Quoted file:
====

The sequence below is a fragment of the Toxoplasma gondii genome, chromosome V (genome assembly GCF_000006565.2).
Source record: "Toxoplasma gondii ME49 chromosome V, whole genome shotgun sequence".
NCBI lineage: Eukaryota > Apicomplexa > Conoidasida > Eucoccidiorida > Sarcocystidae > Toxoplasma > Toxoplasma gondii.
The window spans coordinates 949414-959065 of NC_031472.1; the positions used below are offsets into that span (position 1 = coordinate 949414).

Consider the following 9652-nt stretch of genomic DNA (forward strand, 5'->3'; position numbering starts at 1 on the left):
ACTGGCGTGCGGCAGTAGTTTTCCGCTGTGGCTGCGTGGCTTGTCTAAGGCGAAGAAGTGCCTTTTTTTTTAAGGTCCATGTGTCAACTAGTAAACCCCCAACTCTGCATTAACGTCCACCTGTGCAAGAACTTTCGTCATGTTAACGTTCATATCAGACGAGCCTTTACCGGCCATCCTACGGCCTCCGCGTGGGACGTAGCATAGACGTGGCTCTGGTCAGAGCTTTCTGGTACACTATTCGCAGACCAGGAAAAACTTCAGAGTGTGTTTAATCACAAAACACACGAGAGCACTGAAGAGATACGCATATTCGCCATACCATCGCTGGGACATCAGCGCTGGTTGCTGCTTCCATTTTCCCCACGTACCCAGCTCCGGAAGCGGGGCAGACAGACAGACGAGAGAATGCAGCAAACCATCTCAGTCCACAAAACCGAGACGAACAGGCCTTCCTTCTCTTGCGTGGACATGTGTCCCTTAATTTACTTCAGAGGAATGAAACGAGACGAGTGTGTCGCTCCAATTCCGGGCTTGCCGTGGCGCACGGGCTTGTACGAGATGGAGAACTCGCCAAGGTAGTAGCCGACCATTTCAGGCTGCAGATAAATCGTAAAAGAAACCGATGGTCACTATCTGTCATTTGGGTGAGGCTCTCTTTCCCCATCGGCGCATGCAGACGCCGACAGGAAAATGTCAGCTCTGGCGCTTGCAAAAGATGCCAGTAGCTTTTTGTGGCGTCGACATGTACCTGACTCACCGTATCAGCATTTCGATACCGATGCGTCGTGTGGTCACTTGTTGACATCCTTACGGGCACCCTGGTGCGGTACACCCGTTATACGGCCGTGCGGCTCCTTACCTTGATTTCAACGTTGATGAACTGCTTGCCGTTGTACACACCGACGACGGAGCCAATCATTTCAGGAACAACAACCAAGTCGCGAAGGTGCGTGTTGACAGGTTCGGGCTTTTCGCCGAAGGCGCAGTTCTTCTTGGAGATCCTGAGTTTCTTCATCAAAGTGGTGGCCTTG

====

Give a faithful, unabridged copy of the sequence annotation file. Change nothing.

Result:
The sequence below is a fragment of the Toxoplasma gondii genome, chromosome V (genome assembly GCF_000006565.2).
Source record: "Toxoplasma gondii ME49 chromosome V, whole genome shotgun sequence".
NCBI lineage: Eukaryota > Apicomplexa > Conoidasida > Eucoccidiorida > Sarcocystidae > Toxoplasma > Toxoplasma gondii.
The window spans coordinates 949414-959065 of NC_031472.1; the positions used below are offsets into that span (position 1 = coordinate 949414).

Consider the following 9652-nt stretch of genomic DNA (forward strand, 5'->3'; position numbering starts at 1 on the left):
ACTGGCGTGCGGCAGTAGTTTTCCGCTGTGGCTGCGTGGCTTGTCTAAGGCGAAGAAGTGCCTTTTTTTTTAAGGTCCATGTGTCAACTAGTAAACCCCCAACTCTGCATTAACGTCCACCTGTGCAAGAACTTTCGTCATGTTAACGTTCATATCAGACGAGCCTTTACCGGCCATCCTACGGCCTCCGCGTGGGACGTAGCATAGACGTGGCTCTGGTCAGAGCTTTCTGGTACACTATTCGCAGACCAGGAAAAACTTCAGAGTGTGTTTAATCACAAAACACACGAGAGCACTGAAGAGATACGCATATTCGCCATACCATCGCTGGGACATCAGCGCTGGTTGCTGCTTCCATTTTCCCCACGTACCCAGCTCCGGAAGCGGGGCAGACAGACAGACGAGAGAATGCAGCAAACCATCTCAGTCCACAAAACCGAGACGAACAGGCCTTCCTTCTCTTGCGTGGACATGTGTCCCTTAATTTACTTCAGAGGAATGAAACGAGACGAGTGTGTCGCTCCAATTCCGGGCTTGCCGTGGCGCACGGGCTTGTACGAGATGGAGAACTCGCCAAGGTAGTAGCCGACCATTTCAGGCTGCAGATAAATCGTAAAAGAAACCGATGGTCACTATCTGTCATTTGGGTGAGGCTCTCTTTCCCCATCGGCGCATGCAGACGCCGACAGGAAAATGTCAGCTCTGGCGCTTGCAAAAGATGCCAGTAGCTTTTTGTGGCGTCGACATGTACCTGACTCACCGTATCAGCATTTCGATACCGATGCGTCGTGTGGTCACTTGTTGACATCCTTACGGGCACCCTGGTGCGGTACACCCGTTATACGGCCGTGCGGCTCCTTACCTTGATTTCAACGTTGATGAACTGCTTGCCGTTGTACACACCGACGACGGAGCCAATCATTTCAGGAACAACAACCAAGTCGCGAAGGTGCGTGTTGACAGGTTCGGGCTTTTCGCCGAAGGCGCAGTTCTTCTTGGAGATCCTGAGTTTCTTCATCAAAGTGGTGGCCTTG